Tourists will always be a magnet for scammers. They are finding their feet somewhere unfamiliar, holding plenty of cash, and don't know how anything works. It means scammers can easily swoop in and take advantage. And while we all know about some of the tricks criminals will try, there are some that fewer than one in ten have any idea about.
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A study by Satsuma loans found that the most well known scam is that of injured or child beggars - which a third of people are wise to. This is where gangs employ or coerce children or disabled people into begging. They are not necessarily alone or homeless, but working for a gang who are making a good living from them.
The second best-known scam is the broken taxi meter - which a fifth of people are aware of. This is where the taxi driver at the airport turns off the meter and pretends it is broken, so they can change an exorbitant fee for the journey.
Other well-known scams include fake police officers charging bogus fines (15% know about); free bracelets or rosemary which you will suddenly be expected to pay for (14%), the group photo offer, where you will be charged for the return of the camera - or the photographer will run off with it (14%), the overbooked or closed hotel scam - where the taxi driver will claim the hotel is closed and take you to an overpriced alternative (13%), and the friendly ATM helper, who is actually memorising your PIN so they can take your card and use it afterwards.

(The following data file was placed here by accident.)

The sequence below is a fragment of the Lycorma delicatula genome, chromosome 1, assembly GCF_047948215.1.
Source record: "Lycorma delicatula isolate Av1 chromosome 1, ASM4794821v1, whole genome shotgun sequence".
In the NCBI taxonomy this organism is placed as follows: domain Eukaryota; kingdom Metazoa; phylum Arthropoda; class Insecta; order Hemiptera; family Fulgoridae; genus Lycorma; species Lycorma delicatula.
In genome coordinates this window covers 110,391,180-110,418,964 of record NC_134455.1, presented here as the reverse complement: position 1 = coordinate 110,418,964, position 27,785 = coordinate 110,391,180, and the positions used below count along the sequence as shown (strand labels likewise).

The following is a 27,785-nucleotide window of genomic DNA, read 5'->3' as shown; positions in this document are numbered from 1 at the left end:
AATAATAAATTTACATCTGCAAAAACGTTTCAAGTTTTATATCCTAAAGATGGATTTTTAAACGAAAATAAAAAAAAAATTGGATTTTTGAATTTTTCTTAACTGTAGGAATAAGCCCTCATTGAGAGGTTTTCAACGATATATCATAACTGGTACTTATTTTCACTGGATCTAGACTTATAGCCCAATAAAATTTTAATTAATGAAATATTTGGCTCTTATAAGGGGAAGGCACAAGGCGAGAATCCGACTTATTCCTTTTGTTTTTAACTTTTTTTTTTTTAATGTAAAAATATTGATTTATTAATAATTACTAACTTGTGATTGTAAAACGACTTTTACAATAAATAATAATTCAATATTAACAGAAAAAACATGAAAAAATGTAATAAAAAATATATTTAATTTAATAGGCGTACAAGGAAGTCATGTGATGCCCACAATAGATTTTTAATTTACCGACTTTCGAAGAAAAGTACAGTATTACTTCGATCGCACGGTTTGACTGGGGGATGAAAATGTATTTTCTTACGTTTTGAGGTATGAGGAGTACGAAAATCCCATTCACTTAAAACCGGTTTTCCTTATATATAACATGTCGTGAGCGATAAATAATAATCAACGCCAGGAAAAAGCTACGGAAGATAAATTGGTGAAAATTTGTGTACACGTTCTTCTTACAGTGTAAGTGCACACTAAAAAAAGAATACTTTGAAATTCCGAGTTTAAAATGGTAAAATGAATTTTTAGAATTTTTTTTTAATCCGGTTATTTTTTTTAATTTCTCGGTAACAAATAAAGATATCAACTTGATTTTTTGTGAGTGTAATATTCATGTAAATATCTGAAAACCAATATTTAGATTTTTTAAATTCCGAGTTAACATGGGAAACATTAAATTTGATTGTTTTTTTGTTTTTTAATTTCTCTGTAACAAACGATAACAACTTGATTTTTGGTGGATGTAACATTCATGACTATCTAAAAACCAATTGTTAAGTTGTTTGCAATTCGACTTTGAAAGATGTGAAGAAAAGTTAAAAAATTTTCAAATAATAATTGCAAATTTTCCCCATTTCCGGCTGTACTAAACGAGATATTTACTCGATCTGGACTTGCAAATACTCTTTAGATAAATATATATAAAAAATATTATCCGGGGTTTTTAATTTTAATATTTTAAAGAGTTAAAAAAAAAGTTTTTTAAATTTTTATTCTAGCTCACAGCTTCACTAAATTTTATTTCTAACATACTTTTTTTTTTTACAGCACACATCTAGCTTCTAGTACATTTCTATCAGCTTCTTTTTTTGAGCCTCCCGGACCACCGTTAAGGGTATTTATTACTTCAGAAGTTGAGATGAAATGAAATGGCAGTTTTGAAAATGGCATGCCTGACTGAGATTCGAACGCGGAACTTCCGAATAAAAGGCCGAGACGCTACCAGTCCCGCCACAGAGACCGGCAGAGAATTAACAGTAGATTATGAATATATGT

Attraction is closed
Only 8% of people know to watch out for this scam, where a friendly local near a tourist attraction warns you that the place is closed. They will then encourage you to visit somewhere else, and may even persuade you to sign up for an expensive tour - for which they take a cut. If you haven't heard about an attraction being closed, take this kind of helpful information with a pinch of salt, and insist on going to see for yourself.
Spills on your clothing
More than nine out of ten people haven't come across this scam. It tends to happen in busy places, where a local will spill something on you, and then make a big fuss of wiping it off. While they do so, either the scammer or an accomplice will take your valuables. This approach is also used at ATMs, where they use the distraction to spy on your PIN and steal your card.
Fake hotel wake up call
This is the least well-known scam of all, and 97% of people have no idea that they need to be prepared for it. In this scam, while you're asleep in your hotel room, you will get a call from the front desk, explaining that their computer has crashed, and they need to take your credit card details again. While you're still dozy from being woken up, you provide this information and go back to bed. It then lets the scammers - who have called from outside the hotel and in some cases from mobile phones smuggled into prisons - spend a fortune on your card before you wake.
The company has put together an online quiz, so you can see whether you recognise some of the more common scams and holiday rip offs, and know what to do to avoid them.